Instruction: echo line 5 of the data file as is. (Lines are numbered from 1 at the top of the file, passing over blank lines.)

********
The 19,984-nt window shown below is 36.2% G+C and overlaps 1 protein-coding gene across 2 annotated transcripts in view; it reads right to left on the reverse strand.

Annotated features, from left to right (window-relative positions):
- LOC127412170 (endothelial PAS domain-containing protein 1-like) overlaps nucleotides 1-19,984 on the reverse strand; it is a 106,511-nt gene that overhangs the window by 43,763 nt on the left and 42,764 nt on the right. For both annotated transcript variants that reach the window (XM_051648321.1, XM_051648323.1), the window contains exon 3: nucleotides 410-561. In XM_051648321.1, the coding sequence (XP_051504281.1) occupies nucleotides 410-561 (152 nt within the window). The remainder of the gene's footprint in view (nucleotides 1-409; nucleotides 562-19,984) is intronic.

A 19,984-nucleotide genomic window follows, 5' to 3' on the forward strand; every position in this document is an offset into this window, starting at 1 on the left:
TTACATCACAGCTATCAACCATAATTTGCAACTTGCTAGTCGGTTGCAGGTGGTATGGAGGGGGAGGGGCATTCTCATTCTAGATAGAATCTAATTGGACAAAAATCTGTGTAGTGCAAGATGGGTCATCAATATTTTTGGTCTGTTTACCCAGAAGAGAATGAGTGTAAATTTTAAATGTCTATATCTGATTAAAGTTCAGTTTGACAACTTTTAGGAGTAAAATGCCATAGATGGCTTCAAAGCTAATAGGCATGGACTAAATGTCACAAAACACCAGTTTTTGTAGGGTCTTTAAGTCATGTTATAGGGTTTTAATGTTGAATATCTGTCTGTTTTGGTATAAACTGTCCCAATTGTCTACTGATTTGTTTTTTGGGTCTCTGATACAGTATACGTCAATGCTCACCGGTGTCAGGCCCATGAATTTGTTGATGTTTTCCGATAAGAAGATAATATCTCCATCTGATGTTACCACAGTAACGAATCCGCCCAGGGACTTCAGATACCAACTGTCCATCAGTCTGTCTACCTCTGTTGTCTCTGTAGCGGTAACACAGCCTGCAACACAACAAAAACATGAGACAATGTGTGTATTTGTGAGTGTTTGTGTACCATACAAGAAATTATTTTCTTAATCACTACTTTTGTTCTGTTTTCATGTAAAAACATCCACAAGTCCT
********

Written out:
TTACATCACAGCTATCAACCATAATTTGCAACTTGCTAGTCGGTTGCAGGTGGTATGGAGGGGGAGGGGCATTCTCATTCTAGATAGAATCTAATTGGACAAAAATCTGTGTAGTGCAAGATGGGTCATCAATATTTTTGGTCTGTTTACCCAGAAGAGAATGAGTGTAAATTTTAAATGTCTATATCTGATTAAAGTTCAGTTTGACAACTTTTAGGAGTAAAATGCCATAGATGGCTTCAAAGCTAATAGGCATGGACTAAATGTCACAAAACACCAGTTTTTGTAGGGTCTTTAAGTCATGTTATAGGGTTTTAATGTTGAATATCTGTCTGTTTTGGTATAAACTGTCCCAATTGTCTACTGATTTGTTTTTTGGGTCTCTGATACAGTATACGTCAATGCTCACCGGTGTCAGGCCCATGAATTTGTTGATGTTTTCCGATAAGAAGATAATATCTCCATCTGATGTTACCACAGTAACGAATCCGCCCAGGGACTTCAGATACCAACTGTCCATCAGTCTGTCTACCTCTGTTGTCTCTGTAGCGGTAACACAGCCTGCAACACAACAAAAACATGAGACAATGTGTGTATTTGTGAGTGTTTGTGTACCATACAAGAAATTATTTTCTTAATCACTACTTTTGTTCTGTTTTCATGTAAAAACATCCACAAGTCCT